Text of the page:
Frank Lautenberg speaks on Hurricane Sandy, December 5, 2012. (AP Photo/Manuel Balce Ceneta)
Frank Lautenberg, the son of a Paterson, New Jersey, silk mill worker and the last World War II veteran serving in the US Senate, took his cues from another political time: a time when liberals were bold and unapologetic, a time when it was understood that government could and should do great things.
One of the few members of Congress who could remember listening to Franklin Delano Roosevelt on the radio and going to college on the initial GI Bill, Lautenberg served five terms in the US Senate as a champion of great big infrastructure investments—especially for Amtrak and urban public transportation—great big environmental regulations, great big consumer protections and great big investigations of wrongdoing by Wall Street.
It can fairly be said that the New Jersey senator, who died Monday at age 89, kept the New Deal flame lit. Indeed, one of his last major pieces of legislation proposed to renew one of FDR’s greatest legacies: the Works Progress Administration, which provided public-works employment for millions of Americans during the Great Depression that defined Lautenberg’s youth.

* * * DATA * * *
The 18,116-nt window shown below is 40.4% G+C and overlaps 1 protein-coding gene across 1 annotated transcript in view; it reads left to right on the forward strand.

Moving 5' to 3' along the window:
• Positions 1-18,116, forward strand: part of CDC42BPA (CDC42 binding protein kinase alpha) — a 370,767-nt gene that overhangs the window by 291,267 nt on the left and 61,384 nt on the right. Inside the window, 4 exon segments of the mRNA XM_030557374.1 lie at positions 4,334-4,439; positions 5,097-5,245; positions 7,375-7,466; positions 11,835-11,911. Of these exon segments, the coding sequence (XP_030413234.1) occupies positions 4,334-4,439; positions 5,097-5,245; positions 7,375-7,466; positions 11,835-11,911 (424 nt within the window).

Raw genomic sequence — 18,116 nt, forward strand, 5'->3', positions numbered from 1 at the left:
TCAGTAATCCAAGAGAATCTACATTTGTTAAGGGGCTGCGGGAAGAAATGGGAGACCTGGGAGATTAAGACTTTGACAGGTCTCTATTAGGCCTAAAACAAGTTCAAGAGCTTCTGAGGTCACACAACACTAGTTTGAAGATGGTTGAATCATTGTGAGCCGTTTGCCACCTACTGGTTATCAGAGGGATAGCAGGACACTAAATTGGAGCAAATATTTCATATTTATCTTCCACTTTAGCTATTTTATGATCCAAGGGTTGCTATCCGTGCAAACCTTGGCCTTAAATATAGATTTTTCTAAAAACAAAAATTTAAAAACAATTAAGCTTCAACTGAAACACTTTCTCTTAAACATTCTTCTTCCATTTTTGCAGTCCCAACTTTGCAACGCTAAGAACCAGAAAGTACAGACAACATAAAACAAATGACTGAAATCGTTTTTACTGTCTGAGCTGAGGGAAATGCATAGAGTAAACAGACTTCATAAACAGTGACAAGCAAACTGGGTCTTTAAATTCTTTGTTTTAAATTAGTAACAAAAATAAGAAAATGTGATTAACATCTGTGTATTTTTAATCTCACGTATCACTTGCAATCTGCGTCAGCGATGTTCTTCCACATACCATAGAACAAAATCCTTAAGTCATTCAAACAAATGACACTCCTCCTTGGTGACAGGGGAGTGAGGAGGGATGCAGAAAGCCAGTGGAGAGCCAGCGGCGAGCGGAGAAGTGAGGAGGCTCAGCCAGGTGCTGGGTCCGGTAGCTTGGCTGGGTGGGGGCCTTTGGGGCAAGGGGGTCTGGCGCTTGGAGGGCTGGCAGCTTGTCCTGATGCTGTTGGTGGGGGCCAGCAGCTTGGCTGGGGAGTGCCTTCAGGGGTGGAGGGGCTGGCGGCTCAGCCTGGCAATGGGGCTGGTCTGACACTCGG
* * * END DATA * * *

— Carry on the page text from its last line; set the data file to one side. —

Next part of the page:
When he introduced his “21st Century WPA Act” two years ago, Lautenberg declared, “Our economy will not recover and our nation will not move forward until we put jobs first. Establishing a 21st Century Works Progress Administration would immediately put Americans to work rebuilding our nation and strengthening our communities. Across the country, we continue to benefit from projects completed under President Roosevelt’s WPA, which employed more than three million Americans during a time of great need. A 21st Century WPA would tackle our nation’s job crisis head-on and accelerate our economic recovery.”
A self-made millionaire who paid his own way into politics at age 58, Lautenberg never forgot that government programs lifted him out of poverty. And he refused to bend to the austerity fantasies of official Washington. Indeed, he attacked them with gusto, especially after returning to the Senate in 2003 following a bizarre turn of political events in the early years of George W. Bush’s presidency.
First elected to the Senate in 1982, Lautenberg retired in 2000, saying he was sick of the money chase required to fund big-budget campaigns. Two years later, New Jersey Senator Robert Torricelli, a more centrist Democrat with whom Lautenberg had frequently sparred, was hit with a corruption scandal in the midst of the 2002 campaign. Torricelli had to quit, creating a circumstance where it looked as if the Republicans would take the seat virtually by default. But Lautenberg elbowed his way into the race, fought in the courts for a place on the ballot and was easily reelected to the Senate at age 78.